3. Speaking Well of Each Other: bringing people together and putting a human face on differences is almost always a helpful thing. It means that having met others personally we are less likely to be dismissive or unkind about them elsewhere. So even where significant differences exist, and formal or structural partnerships are not possible we can at least ‘speak well of each other’. We ought to be cheerleaders for the growth of the Gospel anywhere (Paul was prepared to give thanks for Gospel work even when it was fuelled by low motives, Php 1:15-17).
Evangelical Christians in Scotland are a tiny minority and we must resist the temptation to become more obsessed about our factional interests than the cause of Christ across the nation. So wherever in Scotland we see Christ being preached and people are coming to saving faith we should bless it.
4. Brothers not Brands: one practical outworking of loving each other is to resist competitiveness. This can work in two ways: firstly, we must avoid a ‘brand building’ mentality. That is, seeking to expand our church networks or planting regardless of the gospel work of others. We see this in some of our cities – new churches being planted in areas already (relatively) well-served by Bible-believing churches when other much more gospel needy areas are by-passed. Conversely, we must avoid insecure or jealous reactions to the planting of new churches. In a time of such overwhelming gospel our first reaction should be to give thanks for the good efforts of others.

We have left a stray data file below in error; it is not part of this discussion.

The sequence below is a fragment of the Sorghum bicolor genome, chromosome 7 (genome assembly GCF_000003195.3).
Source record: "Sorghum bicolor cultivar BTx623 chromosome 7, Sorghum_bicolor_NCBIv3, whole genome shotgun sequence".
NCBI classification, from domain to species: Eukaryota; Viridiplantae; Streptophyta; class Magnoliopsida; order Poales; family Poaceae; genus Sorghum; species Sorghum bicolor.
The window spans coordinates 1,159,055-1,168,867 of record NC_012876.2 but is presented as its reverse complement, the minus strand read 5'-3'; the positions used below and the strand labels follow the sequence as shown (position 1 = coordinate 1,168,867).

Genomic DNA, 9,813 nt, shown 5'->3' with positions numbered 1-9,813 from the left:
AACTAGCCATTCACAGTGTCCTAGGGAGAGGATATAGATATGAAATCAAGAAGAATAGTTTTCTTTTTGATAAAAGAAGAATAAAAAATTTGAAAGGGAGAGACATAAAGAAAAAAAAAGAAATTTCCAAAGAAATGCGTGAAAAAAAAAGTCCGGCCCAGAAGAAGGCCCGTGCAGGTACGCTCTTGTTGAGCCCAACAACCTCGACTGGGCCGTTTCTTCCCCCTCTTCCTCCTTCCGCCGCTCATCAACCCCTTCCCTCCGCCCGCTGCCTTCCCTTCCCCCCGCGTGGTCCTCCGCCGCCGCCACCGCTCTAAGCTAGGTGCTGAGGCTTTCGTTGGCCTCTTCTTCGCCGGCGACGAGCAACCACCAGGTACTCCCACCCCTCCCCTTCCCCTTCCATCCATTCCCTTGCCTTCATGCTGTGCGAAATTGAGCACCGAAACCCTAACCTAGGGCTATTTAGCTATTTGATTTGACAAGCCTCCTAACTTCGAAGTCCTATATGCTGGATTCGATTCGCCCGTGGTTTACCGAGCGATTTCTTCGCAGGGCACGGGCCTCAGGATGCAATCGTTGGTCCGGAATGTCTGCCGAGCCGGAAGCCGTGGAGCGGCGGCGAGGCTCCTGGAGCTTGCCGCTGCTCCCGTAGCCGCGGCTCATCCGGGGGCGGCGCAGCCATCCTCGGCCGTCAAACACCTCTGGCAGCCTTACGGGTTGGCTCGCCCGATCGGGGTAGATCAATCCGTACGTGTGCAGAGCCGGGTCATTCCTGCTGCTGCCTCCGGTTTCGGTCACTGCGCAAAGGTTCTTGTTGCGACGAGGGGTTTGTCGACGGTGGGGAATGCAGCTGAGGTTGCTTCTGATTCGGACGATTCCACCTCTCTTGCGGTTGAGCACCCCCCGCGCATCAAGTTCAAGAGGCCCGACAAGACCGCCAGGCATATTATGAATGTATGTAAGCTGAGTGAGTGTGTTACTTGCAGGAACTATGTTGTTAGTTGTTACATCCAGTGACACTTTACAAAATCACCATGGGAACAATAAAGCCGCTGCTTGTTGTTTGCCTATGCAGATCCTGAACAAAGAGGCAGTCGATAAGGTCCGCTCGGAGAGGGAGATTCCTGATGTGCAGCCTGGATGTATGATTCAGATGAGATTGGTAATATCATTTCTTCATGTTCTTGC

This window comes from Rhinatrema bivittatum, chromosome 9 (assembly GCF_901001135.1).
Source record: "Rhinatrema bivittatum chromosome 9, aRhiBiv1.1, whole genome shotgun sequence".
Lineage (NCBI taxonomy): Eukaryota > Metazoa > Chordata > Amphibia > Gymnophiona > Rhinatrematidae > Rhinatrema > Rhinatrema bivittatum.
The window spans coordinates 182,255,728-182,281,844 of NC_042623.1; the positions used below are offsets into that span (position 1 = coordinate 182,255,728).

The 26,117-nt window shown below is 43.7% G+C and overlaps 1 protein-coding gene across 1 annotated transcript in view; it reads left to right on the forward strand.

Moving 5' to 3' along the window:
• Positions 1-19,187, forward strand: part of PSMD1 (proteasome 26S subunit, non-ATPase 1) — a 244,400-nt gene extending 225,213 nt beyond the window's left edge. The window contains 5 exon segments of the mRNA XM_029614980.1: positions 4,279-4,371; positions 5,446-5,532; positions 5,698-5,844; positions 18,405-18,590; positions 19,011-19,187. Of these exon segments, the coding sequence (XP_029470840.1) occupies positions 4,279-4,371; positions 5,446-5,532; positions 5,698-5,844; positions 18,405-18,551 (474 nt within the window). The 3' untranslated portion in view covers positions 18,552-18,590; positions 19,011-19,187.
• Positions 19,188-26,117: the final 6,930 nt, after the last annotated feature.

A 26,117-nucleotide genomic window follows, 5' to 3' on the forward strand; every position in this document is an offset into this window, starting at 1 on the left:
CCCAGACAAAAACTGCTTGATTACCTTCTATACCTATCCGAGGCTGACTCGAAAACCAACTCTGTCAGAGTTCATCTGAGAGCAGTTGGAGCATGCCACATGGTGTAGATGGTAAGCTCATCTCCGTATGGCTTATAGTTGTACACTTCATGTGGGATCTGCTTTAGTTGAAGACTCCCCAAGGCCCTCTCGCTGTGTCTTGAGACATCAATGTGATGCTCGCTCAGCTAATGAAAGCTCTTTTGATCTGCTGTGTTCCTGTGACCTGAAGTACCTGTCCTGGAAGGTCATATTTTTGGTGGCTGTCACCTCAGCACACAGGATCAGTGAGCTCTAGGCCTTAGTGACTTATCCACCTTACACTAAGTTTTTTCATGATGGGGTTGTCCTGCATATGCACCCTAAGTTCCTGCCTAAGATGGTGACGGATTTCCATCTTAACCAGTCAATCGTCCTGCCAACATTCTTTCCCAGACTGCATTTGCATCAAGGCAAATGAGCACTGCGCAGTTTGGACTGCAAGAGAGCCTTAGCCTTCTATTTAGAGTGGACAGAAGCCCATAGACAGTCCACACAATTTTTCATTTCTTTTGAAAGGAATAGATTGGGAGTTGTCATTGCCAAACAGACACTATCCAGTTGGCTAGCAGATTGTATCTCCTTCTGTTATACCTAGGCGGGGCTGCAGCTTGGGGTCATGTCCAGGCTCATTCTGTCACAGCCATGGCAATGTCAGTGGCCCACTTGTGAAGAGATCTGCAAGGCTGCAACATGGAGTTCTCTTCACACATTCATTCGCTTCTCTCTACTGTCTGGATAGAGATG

5. All shapes & sizes
Integrity means each will rightly hold onto their convictions, and if we value the pursuit of Biblical truth we can’t simply homogenise and give-up those beliefs. However, humility equally accepts that no church grouping is without error and blind-spots. No one church grouping is going to reach Scotland on its own – we need, to borrow the Dunkirk analogy, ships and boats of all shapes and sizes for this rescue mission. As Dr Keller noted, God in His wisdom has used a surprising array of Christians and churches to extend His Kingdom over the centuries – and praise be to Him that He does.